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theologies we encounter in those differing adaptations. Do we, to cite but one of these ways, offer, present, and/or lift to God the bread and cup, or do we take the bread and cup as we give thanks that God has made us worthy either to “stand” or “be” in the Divine Presence? It all depends on which denominational worship books we consult. And yet, “offerimus tibi panem et calicem” and “astare” in the Verona Latin manuscript make it pretty clear that the Church offers the bread and cup (oops, I mean “chalice”) and “stands” in God’s presence. So, how common are some of our common texts? Or, to take another example, as Fritz West’s own methodological studies of the lectionary have revealed, we do not really share a common lectionary as much as we have at least two different, even competing, lectionary “paradigms” or “hermeneutics” for the same lectionary lists. And it is not always the case that all three readings are actually employed in the Sunday worship of those who employ this lectionary. He writes: While the lectionaries themselves build upon an ecumenical hermeneutic, the interpretative frameworks by which congregations appropriate them are not always consonant with that hermeneutic. To get a handle on this problem, we must differentiate the liturgical forms Churches use from the liturgical paradigms they harbor. Liturgical paradigms are the ritual propensities and understandings a Church brings to bear upon the worship it celebrates. The Catholic liturgical paradigm is marked by weekly Eucharist, a balance of word and sacrament, a sacramental perspective on worship, an appreciation for ritual and symbol, an organic understanding of Church, and a veneration of tradition. The Protestant liturgical paradigm is a preaching tradition characterized by the centrality of the sermon and, in most cases, the infrequent celebration of the Lord’s Supper. Other attributes include a preference for the verbal over the symbolic, an emphasis upon the local expressions of the Church . . . and a more occasional appreciation for Church tradition.44 This awareness of our multiple visions, hermeneutics, or paradigms of what worship or liturgy is has implications for both our overall identity as an academy and for our worship as an academy. I think that Paul Bradshaw was generally correct in his 2003 vice-presidential address in Albuquerque that NAAL was beginning then already to find its closest philosophical parallel not with other academies organized around theological or pastoral topics, but with the American Academy of Religion (AAR), i.e., that we were becoming the liturgical version of AAR. The history and the variety and diversity of our seminars since then easily support that conclusion. In fact, even to continue calling ourselves the North American Academy of Liturgy tends to hide the fact that what we do is to study diverse worship and ritual practices rather than something called “liturgy” commonly understood. Like “theology” in distinction to “religion” or the study of religion, so, perhaps, the word “liturgy” may come across to some as a rather exclusive term, and may reflect particular theological meanings both for the more “catholic-liturgical” churches and the Synagogue, in contradistinction to the more inclusive and encompassing 22 NAAL Proceedings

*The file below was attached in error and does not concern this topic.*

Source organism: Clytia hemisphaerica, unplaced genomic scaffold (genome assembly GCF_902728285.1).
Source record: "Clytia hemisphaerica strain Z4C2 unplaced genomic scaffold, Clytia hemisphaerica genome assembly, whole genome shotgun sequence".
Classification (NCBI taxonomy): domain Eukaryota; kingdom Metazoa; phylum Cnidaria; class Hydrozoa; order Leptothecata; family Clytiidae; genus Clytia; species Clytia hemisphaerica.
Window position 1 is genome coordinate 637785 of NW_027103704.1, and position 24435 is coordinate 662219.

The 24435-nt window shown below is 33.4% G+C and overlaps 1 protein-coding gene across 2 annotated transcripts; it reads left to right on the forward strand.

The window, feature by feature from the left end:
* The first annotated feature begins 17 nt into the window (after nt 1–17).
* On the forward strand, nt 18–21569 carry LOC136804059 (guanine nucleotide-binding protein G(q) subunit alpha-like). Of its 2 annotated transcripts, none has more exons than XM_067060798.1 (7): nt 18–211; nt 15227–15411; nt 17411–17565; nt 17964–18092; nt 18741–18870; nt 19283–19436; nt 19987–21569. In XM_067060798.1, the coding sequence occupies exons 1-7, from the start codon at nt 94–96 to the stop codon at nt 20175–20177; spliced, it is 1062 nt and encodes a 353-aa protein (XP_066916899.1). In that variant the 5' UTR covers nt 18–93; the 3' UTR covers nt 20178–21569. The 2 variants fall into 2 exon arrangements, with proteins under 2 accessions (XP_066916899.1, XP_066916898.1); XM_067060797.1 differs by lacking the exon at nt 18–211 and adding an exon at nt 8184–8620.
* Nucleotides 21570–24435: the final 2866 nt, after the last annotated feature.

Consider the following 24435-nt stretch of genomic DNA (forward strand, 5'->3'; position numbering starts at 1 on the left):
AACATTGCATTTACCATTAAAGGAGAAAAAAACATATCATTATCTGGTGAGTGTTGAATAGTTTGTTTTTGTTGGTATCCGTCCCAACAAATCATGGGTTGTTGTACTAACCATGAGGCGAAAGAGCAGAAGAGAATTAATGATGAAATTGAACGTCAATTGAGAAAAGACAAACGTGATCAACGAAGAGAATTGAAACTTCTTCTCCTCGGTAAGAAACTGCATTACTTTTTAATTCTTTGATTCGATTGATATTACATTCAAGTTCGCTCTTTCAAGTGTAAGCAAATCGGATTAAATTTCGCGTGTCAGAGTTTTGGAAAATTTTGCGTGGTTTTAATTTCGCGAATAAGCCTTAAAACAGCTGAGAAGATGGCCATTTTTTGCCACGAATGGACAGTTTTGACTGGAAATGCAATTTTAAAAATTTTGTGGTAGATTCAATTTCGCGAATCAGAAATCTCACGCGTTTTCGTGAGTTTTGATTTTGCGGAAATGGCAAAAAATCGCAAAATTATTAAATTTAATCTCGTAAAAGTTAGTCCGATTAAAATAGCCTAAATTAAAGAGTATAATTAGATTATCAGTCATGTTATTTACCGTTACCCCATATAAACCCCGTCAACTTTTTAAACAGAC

North American Academy of Liturgy Proceedings 2014  

The North American Academy of Liturgy (NAAL) (http://www.naal-liturgy.org/) is an ecumenical and interreligious association of liturgical sc...

North American Academy of Liturgy Proceedings 2014  

The North American Academy of Liturgy (NAAL) (http://www.naal-liturgy.org/) is an ecumenical and interreligious association of liturgical sc...